In the same way that it had a hugely symbolic meaning to ancient Egyptian culture, gold was just as central to ancient Greeks, in this case as a financial commodity. In fact it was as early as 550 BC that the Greeks had begun mining for gold across the Mediterranean and into Middle Eastern territory. By 325 BC, the Greeks had successfully mined across an area spanning from Gibraltar to Asia Minor and Egypt.
While not quite at its pre-Christianity levels, gold mining has certainly gained some serious momentum since Greece began a fast-track approvals programme several years ago. One of the companies leading the gold inflow is today Eldorado Gold.
A Vancouver-based, mid-tier producer with operations in Asia, South America and Europe, Eldorado Gold was founded in the early 1990s and boasts seven operating mines, as well as a pipeline of projects in different stages of construction and development, and an extensive exploration programme.
“Eldorado Gold has been present in Greece since 2008, when we acquired the Perama Hill Gold Project in Thrace, a project that is now in its final stages of permitting,” explains Eduardo Moura, vice-president and general manager for Greece. “In February 2012, we completed the acquisition of the Kassandra Mines from European Goldfields, which included the Stratoni Mine, the Olympias Mine and the Skouries Project, and we now plan to invest approximately $1 billion over the next five years in Greece.”
Northern Greece is an area of particular interest for Eldorado Gold, with its reputation for being a highly prospective region driving the company’s plans to spend around $23 million in exploration expenditure here in 2013 alone. What first attracted the company to Greece, and what it continues to benefit greatly from, is its solid infrastructure, well-educated labour force, reliable legal system and consolidated democratic institutions.
“We have proven and probable reserves in excess of eight million ounces of gold in Greece,” Moura continues, “as well as significant amounts of copper, lead, zinc and silver. In Skouries, for example, we have a copper-gold porphyry deposit with 3.6 million ounces of gold and 738,000 tonnes of copper in proven and probable reserves. This project will be fully operational in 2015 and we expect it to be in operation for more than 25 years in total.”
Elsewhere within the country, Eldorado Gold’s ore body in Olympias is a replacement mixed sulphide body with 3.8 million ounces of gold, 57.7 million ounces of silver, 599,000 tonnes of lead, and 796,000 tonnes zinc in proven and probable reserves. Olympias also contains 270,000 ounces of gold in tailings placed by former operators. These tailings are being re-processed in the recently refurbished flotation plant of Olympias. The Stratoni Mine meanwhile contains ten million ounces of silver, 110,000 tonnes of lead and 151,000 tonnes of zinc in reserves. Finally, the ore body in Perama hill contains 975,000 ounces of gold in reserves.
“We have always been focused on building a profitable business with healthy margins by using a responsible approach to growth,” Moura states. “What we do is combine our technical expertise with capital discipline to grow our resources and reserves, develop our assets, increase production levels and identify new opportunities. In doing so, we create and deliver value for all our stakeholders.”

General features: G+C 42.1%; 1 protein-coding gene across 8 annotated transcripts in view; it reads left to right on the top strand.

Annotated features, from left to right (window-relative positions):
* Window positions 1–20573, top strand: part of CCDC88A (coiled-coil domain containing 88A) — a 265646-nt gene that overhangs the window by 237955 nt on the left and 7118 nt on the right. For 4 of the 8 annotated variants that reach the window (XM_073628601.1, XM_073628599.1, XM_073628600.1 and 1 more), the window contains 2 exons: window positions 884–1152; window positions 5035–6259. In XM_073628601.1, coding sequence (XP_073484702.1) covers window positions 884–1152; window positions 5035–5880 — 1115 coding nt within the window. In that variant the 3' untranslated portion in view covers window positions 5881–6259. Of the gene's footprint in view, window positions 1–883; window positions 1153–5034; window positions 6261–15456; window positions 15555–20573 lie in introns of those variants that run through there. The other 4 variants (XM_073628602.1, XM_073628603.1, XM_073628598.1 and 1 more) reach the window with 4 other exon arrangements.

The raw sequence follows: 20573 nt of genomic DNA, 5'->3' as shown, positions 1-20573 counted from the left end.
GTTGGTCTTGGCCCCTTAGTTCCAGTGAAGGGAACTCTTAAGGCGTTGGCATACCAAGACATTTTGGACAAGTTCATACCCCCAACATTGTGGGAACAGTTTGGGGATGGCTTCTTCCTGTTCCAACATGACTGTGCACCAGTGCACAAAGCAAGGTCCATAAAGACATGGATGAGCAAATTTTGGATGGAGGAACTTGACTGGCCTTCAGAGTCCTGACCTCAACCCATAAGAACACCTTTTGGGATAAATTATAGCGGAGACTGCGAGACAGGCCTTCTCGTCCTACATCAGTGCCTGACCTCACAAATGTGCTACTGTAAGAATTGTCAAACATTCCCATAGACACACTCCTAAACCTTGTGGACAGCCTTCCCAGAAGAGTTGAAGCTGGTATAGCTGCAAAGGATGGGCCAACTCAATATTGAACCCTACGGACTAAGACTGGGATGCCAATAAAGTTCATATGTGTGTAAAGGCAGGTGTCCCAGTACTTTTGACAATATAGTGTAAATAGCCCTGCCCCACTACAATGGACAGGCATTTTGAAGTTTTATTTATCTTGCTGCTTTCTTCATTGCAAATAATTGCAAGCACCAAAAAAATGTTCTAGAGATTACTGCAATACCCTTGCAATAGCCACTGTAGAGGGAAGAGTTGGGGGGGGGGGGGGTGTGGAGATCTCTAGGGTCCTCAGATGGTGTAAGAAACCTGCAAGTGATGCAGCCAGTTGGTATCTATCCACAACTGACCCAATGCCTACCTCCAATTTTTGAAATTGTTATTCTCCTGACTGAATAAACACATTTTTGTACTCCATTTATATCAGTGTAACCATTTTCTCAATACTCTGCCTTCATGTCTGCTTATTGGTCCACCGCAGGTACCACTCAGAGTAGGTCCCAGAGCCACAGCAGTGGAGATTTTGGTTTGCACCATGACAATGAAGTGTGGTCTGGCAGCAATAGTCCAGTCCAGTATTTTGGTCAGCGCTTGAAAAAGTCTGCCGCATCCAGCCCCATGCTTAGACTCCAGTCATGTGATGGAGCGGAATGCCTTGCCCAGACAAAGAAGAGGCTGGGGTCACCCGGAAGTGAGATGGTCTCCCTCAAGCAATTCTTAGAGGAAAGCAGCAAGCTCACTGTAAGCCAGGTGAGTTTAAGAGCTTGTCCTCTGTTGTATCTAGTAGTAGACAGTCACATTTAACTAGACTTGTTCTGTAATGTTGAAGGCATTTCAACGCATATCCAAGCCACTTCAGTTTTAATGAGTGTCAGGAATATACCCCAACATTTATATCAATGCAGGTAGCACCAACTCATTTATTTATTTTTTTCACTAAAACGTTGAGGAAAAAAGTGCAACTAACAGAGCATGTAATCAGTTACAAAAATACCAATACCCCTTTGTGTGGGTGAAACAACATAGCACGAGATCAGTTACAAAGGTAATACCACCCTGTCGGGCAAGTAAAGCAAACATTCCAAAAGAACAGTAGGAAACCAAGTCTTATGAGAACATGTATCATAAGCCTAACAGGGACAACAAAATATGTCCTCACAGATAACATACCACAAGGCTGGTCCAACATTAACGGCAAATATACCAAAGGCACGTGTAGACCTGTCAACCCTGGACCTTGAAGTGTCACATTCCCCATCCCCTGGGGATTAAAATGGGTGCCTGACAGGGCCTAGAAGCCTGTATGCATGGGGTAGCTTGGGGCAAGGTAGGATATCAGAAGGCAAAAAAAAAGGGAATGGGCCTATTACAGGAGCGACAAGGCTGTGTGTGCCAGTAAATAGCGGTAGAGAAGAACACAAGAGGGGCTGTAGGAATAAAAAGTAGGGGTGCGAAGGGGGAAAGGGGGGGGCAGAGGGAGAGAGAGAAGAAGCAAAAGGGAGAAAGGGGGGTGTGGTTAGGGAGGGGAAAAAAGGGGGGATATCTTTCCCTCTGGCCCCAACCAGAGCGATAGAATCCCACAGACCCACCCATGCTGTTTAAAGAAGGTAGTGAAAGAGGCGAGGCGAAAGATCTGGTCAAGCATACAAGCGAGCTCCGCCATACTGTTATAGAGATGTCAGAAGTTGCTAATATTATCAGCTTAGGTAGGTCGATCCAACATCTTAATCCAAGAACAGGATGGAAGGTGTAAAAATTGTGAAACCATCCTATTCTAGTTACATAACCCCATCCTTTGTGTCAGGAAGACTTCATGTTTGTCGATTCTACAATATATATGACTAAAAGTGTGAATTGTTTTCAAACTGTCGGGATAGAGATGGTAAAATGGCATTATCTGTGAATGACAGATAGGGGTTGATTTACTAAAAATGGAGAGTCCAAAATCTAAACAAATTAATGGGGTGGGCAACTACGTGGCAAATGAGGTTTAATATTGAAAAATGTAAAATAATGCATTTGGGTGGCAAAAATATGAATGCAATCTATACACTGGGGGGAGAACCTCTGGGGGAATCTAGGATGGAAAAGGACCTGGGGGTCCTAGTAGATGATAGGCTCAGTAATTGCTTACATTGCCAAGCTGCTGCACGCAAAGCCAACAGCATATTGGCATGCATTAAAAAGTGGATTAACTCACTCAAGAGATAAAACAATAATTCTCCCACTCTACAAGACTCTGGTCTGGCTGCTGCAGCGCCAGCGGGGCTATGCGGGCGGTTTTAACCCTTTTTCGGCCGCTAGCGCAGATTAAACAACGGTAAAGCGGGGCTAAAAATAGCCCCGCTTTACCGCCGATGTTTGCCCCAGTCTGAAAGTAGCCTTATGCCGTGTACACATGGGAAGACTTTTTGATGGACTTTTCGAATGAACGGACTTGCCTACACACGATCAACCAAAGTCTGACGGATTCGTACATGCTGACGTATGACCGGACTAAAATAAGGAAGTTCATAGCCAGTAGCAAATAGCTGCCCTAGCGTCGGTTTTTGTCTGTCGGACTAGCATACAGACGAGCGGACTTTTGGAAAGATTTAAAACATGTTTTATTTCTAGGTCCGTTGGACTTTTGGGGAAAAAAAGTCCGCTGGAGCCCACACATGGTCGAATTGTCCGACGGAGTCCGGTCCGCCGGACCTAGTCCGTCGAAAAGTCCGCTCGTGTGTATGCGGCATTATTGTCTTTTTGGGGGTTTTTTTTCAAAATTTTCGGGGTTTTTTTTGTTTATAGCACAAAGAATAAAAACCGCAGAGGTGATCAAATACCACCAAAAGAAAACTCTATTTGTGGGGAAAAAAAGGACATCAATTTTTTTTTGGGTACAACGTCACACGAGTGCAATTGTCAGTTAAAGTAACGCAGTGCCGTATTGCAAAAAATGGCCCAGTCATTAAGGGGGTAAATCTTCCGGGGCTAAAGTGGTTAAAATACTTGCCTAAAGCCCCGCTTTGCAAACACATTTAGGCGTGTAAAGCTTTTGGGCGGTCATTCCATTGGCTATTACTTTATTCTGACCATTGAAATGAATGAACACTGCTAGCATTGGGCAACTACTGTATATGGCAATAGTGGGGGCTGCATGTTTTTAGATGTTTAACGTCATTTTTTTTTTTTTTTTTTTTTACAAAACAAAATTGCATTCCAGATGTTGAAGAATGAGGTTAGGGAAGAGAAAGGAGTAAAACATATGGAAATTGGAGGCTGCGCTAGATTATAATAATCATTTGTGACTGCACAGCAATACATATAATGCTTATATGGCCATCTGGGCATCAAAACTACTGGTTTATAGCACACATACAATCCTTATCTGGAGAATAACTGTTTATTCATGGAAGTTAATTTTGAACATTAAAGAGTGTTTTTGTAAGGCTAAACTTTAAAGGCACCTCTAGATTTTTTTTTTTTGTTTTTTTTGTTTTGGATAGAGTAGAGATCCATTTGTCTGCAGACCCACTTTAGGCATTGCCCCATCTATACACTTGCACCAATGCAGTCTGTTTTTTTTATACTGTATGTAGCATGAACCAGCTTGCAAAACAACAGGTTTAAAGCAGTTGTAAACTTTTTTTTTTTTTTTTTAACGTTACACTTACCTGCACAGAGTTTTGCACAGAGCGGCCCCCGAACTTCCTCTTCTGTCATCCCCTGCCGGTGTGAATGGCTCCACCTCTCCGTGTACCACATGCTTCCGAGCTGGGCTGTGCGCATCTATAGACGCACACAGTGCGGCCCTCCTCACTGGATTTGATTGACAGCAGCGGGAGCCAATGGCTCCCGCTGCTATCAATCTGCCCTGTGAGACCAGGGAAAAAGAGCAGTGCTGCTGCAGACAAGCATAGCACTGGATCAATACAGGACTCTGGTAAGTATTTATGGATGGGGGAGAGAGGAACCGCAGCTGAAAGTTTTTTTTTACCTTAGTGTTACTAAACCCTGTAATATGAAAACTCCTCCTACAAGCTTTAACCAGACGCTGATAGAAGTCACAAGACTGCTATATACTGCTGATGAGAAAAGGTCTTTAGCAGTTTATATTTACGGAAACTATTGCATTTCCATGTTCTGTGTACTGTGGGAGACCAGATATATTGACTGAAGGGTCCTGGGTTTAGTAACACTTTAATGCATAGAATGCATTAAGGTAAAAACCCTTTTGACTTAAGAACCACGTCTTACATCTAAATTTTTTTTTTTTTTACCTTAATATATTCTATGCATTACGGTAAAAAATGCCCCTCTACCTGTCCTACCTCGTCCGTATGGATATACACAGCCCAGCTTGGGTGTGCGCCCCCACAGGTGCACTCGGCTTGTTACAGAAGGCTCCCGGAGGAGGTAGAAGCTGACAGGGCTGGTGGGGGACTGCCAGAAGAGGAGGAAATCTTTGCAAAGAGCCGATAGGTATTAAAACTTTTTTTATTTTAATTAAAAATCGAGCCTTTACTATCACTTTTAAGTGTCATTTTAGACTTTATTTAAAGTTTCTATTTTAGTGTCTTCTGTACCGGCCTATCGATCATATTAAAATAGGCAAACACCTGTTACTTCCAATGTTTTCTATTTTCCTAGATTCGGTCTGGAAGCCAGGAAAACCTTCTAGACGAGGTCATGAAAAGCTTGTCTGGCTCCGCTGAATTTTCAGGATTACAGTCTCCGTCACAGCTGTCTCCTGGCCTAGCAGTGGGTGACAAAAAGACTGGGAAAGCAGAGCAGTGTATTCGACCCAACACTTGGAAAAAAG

The aforementioned $1 billion investment that the company plans to make over the next five years will be spent primarily on the development and construction of Eldorado Gold’s three main projects in the country; Skouries, Olympias and Perama Hill, as well being used to cover exploration expenditures so as to discover new deposits.
“When all of our mines here are in full production,” Moura enthuses, “we anticipate that we will have become the largest gold producer in Europe. At current metal prices our mines will generate export revenues of approximately $1 billion per year to Greece, including sales of copper, lead, zinc and silver. Furthermore, we estimate that by this time we will have generated some 5,000 direct and indirect jobs locally. We have already invested close to $100 million in Greece since the beginning of 2012 and in doing so we have tripled our direct labour force in the country from 400 to 1,200 people.”
In addition to the employment opportunities it creates, the company also continues to set aside capital that is used to support the local communities that exist in close proximity to its operations. This includes approximately €3 million that is provided annually to the Aristotle Municipality in Halkidiki, with plans to provide another €1 million per year in Alexandropoulos, Thrace, in the not-too-distant future. The money itself is intended mainly for community infrastructure projects as well to provide support for numerous local cultural and athletic associations.
Looking to the future, Eldorado Gold as a group has ambitious growth targets, aiming to produce 1.7 million ounces of gold by 2016. This figure represents more than double its total gold production of 660,000 ounces for 2012 and equates to 160 percent growth over a five year period. Needless to say then that its operations in Greece will play a critical role in delivering this.
“As has been the case since we first entered the market,” Moura conclude, “we continue to spare no effort to earn the trust of local communities, particularly in Halkidiki and Thrace, by demonstrating in our day to day activities that we are a responsible mining company and that we keep our promises. Eldorado Gold has an industry reputation which we value highly and aspire to preserve in our worldwide operations. I strongly believe that responsible mining can make an important contribution to the economic recovery of Greece and that the best way for us to remain successful in this part of the world or elsewhere is to walk the talk.”
Written by Will Daynes, research by Jeff Abbott